Here is the local climbing reports put out by Mount Rainier National Park: MRNP climbing . I would plan on having backup plans at this time of the year, as previously mentioned about the avalanche forcasts check here: NWAC .

TTT

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Don't expect any current route report information out of the Park Service. They don't publish it in the winter. You might get something out of them if you call down to Longmire.

 

The Ingraham was very straightforward when we did it last month. There weren't any seracs that looked like they were waiting to tumble, although the headwall was steep.

 

You want to wait until the weather has been stable for several days in a row and no new snow for several days. There are all sorts of good trip reports on this forum. Go read them and come back if you have any other questions.

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Yep, it stinks to have no park service reports this time of year, but thanks for the hint on Longmire and y'all for the first-hand info. Trust, me, I got my eyes glewed to the NWAC and NOAA reports every day. -Justin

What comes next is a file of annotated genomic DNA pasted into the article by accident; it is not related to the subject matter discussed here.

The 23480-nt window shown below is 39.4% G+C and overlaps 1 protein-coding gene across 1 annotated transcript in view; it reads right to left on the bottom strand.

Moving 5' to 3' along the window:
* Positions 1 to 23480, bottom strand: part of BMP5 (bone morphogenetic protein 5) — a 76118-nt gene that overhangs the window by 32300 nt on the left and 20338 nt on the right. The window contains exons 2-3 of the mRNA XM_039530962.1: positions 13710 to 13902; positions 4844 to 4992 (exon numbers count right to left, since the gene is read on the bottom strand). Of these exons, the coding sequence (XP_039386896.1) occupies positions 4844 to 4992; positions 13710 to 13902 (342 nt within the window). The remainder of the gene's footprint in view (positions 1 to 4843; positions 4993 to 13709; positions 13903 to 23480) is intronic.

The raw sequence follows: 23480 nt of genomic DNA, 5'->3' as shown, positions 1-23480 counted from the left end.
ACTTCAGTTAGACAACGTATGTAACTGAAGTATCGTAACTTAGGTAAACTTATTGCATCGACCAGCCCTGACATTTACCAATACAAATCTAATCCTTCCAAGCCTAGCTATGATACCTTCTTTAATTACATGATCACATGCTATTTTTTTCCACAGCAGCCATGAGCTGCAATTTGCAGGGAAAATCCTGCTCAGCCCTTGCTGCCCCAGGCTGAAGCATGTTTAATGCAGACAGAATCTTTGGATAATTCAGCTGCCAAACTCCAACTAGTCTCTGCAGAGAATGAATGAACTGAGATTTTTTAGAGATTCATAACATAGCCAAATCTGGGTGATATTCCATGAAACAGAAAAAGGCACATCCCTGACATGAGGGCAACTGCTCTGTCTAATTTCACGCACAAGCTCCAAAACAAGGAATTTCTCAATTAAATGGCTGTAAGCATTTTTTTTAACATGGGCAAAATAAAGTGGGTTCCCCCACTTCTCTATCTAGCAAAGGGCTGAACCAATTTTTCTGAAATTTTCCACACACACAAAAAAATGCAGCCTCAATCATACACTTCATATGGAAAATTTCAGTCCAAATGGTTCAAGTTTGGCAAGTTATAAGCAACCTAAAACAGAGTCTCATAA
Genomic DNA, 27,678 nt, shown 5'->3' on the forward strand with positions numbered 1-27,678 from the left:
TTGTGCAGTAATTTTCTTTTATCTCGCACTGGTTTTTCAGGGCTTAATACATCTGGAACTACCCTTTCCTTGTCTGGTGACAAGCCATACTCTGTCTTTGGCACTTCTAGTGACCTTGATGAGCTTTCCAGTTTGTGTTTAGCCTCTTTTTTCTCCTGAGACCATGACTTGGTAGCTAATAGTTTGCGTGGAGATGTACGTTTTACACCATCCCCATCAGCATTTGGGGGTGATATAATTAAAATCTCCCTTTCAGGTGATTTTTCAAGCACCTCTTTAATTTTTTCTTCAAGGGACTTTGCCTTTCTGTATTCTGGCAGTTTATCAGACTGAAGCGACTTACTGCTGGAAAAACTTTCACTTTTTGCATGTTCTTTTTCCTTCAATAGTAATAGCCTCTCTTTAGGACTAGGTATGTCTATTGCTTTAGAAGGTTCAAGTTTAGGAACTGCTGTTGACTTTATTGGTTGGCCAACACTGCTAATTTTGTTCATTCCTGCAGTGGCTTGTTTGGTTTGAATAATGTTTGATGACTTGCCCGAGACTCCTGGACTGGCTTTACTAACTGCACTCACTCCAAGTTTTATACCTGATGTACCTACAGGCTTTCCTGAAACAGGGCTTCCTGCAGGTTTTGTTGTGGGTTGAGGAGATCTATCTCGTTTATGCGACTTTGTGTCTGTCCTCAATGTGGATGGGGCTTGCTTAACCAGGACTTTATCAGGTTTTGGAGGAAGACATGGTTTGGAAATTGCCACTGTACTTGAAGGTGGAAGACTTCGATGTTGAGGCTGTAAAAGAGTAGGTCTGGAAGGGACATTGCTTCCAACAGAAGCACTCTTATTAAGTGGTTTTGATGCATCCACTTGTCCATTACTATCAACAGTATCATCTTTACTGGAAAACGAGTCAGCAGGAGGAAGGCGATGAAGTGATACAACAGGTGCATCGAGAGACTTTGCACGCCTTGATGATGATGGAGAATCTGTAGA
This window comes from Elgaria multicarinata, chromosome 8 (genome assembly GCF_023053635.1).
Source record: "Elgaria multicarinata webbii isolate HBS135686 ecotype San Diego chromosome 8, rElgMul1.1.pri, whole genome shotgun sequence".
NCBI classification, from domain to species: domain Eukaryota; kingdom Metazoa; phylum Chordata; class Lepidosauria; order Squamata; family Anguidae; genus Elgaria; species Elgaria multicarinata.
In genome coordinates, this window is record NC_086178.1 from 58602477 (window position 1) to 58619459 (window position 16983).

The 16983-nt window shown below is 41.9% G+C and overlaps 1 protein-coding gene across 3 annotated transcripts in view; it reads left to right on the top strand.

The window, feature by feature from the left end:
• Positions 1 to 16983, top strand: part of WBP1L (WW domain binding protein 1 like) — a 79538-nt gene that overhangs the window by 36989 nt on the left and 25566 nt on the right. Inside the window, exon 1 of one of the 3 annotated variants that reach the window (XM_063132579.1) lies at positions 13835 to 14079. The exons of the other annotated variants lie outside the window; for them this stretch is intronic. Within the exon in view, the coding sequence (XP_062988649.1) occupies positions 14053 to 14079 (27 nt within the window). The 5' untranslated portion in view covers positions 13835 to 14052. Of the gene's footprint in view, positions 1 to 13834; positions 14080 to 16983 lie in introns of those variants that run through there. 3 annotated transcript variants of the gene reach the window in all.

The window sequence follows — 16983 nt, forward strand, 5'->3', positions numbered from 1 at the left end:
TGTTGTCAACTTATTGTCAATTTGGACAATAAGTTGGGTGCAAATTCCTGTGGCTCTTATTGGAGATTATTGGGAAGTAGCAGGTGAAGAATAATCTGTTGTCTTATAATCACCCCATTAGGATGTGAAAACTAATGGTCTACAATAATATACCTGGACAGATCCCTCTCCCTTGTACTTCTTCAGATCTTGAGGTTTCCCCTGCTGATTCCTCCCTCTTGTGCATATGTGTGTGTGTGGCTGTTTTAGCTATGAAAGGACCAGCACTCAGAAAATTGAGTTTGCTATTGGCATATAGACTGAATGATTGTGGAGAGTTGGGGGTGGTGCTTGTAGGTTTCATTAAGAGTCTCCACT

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It may stink that there are no updates at this time of the year because, well not very many people go up in winter. The route is up to you, and maybe post a trip report after you do it. Like CBS said look at trip reports in the Rainier section. There is little beta at this time of the year because you will make the beta, and be careful. Glad to see that you check the sites already and I realized that there are no updates on the route but at the MRNP site does give you insight on what to prepare for, everything on how to register to what to prepare for. If you want to know how to get ahold of someone that is up there alot, pm me.

TTT bigdrink.gif

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Justin_RR said:

Yep, it stinks to have no park service reports this time of year, but thanks for the hint on Longmire and y'all for the first-hand info. Trust, me, I got my eyes glewed to the NWAC and NOAA reports every day. -Justin